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<?xml version="1.0"?>
<!DOCTYPE flood SYSTEM "flood.dtd">
<!-- Hi, I'm a flood config file. They call me "round-robin.xml"
I am an example of a "round-robin" configuration. All of the URLs in
the urllist "Test Hosts" will be hit in sequential order.
Flood's syntax is XML based.
After compiling flood (./configure && make), you can execute me as:
./flood examples/round-robin.xml
(The path to me.)
Flood will then output data to stdout in the format as specified below
(relative_times) for each URL that it hits:
998951597871780 1389 57420 7960273 7960282 OK 4
The columns are as follows:
- Absolute Time in usec that the request was started by flood
- Relative Time in usec (to first column) that it took to open the socket
to the specified server
- Relative Time in usec (to first column) that it took to write the
generated request to the server.
- Relative Time in usec (to first column) that it took to read the
generated response from the server.
- Relative Time in usec (to first column) that it took to close the
socket. On a keepalive socket, it may not close the socket.
- OK/FAIL indicates what the verification module (in this case,
verify_200) thought of the request.
- The thread/process id of the farmer that made the request.
- The URL that was hit (without query strings)
To get a "nice" summary of the output (as well as an idea of how to
further process this info), try out:
./flood examples/round-robin.xml > my-output
./examples/analyze-relative my-output
<flood configversion="1">
<!-- A urllist describes which hosts and which methods we want to hit. -->
<name>Test Hosts</name>
<description>A bunch of hosts we want to hit</description>
<!-- We first send a POST request to looking for "foo"
Notice the payload attribute - this allows us to specify the POST
content. -->
<url method="POST" payload="version=2&amp;keyword=foo&amp;results=20&amp;"></url>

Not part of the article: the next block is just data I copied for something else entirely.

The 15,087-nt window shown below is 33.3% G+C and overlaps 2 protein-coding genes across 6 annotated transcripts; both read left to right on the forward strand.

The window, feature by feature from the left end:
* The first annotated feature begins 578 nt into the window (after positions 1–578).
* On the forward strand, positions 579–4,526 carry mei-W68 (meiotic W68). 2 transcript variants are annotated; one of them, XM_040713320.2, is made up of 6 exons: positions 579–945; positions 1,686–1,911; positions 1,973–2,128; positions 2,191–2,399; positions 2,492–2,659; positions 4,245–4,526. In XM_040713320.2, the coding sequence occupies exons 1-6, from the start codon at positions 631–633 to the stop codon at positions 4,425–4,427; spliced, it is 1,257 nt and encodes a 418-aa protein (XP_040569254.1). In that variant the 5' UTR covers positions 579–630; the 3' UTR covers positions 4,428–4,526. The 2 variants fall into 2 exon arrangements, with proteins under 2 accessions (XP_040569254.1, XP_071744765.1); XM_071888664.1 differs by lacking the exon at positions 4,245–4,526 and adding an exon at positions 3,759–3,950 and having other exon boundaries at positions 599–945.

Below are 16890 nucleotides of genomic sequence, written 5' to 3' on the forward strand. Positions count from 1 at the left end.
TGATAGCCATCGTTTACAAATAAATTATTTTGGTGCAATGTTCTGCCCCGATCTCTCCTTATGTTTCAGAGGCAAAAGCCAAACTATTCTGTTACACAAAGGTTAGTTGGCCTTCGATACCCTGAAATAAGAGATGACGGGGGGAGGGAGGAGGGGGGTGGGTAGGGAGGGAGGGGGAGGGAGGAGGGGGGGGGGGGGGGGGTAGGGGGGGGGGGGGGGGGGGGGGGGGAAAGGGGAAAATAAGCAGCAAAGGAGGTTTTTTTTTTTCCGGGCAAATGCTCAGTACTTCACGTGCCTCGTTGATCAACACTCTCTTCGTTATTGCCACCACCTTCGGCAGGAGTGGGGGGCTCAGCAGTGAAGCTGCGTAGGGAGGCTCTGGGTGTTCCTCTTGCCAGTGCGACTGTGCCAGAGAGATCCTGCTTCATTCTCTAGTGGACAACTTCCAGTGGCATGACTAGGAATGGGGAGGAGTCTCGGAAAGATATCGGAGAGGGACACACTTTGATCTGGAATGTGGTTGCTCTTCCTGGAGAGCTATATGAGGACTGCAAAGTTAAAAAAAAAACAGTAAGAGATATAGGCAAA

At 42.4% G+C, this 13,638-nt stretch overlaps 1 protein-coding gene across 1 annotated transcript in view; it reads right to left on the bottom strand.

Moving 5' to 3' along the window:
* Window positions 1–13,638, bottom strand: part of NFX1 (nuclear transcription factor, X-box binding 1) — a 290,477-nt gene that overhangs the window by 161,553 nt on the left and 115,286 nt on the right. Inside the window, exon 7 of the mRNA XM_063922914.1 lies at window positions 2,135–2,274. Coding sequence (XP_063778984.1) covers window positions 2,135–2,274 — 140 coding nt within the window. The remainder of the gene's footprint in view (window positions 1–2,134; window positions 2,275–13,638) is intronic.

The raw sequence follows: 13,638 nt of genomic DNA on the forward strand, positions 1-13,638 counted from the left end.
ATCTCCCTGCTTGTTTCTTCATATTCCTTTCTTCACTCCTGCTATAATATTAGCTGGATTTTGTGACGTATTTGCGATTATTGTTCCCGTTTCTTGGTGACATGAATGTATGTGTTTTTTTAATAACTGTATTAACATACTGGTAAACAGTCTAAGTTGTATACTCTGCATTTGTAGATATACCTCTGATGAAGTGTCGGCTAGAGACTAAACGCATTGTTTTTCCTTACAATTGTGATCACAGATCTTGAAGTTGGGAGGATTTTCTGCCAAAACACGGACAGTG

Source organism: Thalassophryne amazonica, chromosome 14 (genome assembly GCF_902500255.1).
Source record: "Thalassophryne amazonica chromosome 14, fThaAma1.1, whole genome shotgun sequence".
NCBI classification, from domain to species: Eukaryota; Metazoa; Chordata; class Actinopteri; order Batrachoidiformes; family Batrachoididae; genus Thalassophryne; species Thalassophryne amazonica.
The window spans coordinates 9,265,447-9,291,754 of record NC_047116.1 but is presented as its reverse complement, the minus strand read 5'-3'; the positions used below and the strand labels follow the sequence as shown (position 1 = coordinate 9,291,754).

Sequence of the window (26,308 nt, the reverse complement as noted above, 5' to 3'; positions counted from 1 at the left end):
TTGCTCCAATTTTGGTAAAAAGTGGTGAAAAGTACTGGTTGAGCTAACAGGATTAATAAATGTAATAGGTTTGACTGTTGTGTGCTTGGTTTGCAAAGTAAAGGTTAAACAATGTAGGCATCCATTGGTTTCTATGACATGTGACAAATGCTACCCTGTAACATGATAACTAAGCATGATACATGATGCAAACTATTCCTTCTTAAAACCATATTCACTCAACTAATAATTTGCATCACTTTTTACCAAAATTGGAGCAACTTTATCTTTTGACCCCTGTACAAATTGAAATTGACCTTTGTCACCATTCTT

<!-- Then, we perform a HEAD request on -->
<url method="HEAD"></url>
<!-- Then, we retrieve the index page of -->
<url method="GET"></url>
<!-- The default method is "GET", so let's get APR's index page. -->
<!-- The profile describes how we will hit the urllists. For this
example, we execute with the round_robin profile.
Round robin runs all of the URLs in the urllist in order once. -->
<name>Example Profile</name>
<description>A Test Round Robin Configuration</description>
<!-- See above. This indicates which URLs we will hit. -->
<useurllist>Test Hosts</useurllist>
<!-- Specifies that we will use round_robin profile logic -->
<!-- Specifies that we will use generic socket logic
We also have "keepalive" as an option - this option indicates that
we should attempt to use HTTP Keepalive when available. -->
<!-- Specifies that we will use verify_200 for response verification
This verification step ensures that we received a 2xx or 3xx
status code from the server. -->
<!-- Specifies that we will use the "relative_times" report generation
We also have "easy" - this option is similar to "relative_times",
but the times posted are absolute instead of relative to the start
of the request. -->
<!-- A farmer runs one profile a certain number of times. This farmer is
called Joe. -->
<!-- We run the Joe farmer 5 times
Note that we have the "time" option which indicates for how many
seconds a farmer should run. The "time" and "count" elements are
exclusive. -->
<!-- Farmer Joe uses this profile -->
<useprofile>Example Profile</useprofile>
<!-- A farm contains a bunch of farmers - each farmer is an independent
worker (i.e. a thread or child process). -->
<!-- We call our farm "Bingo" - note that the farm must be called Bingo
in the current implementation. -->
<!-- We will start 5 farmers named Joe. We will start 2 farmers every 5
seconds. -->
<usefarmer count="5" startcount="2" startdelay="5">Joe</usefarmer>
<!-- Set the seed to a known value so we can reproduce the same tests.
Flood uses a seeded PRNG - this allows the tests which use random
numbers to be reproduced. -->
<!-- That's all folks! -->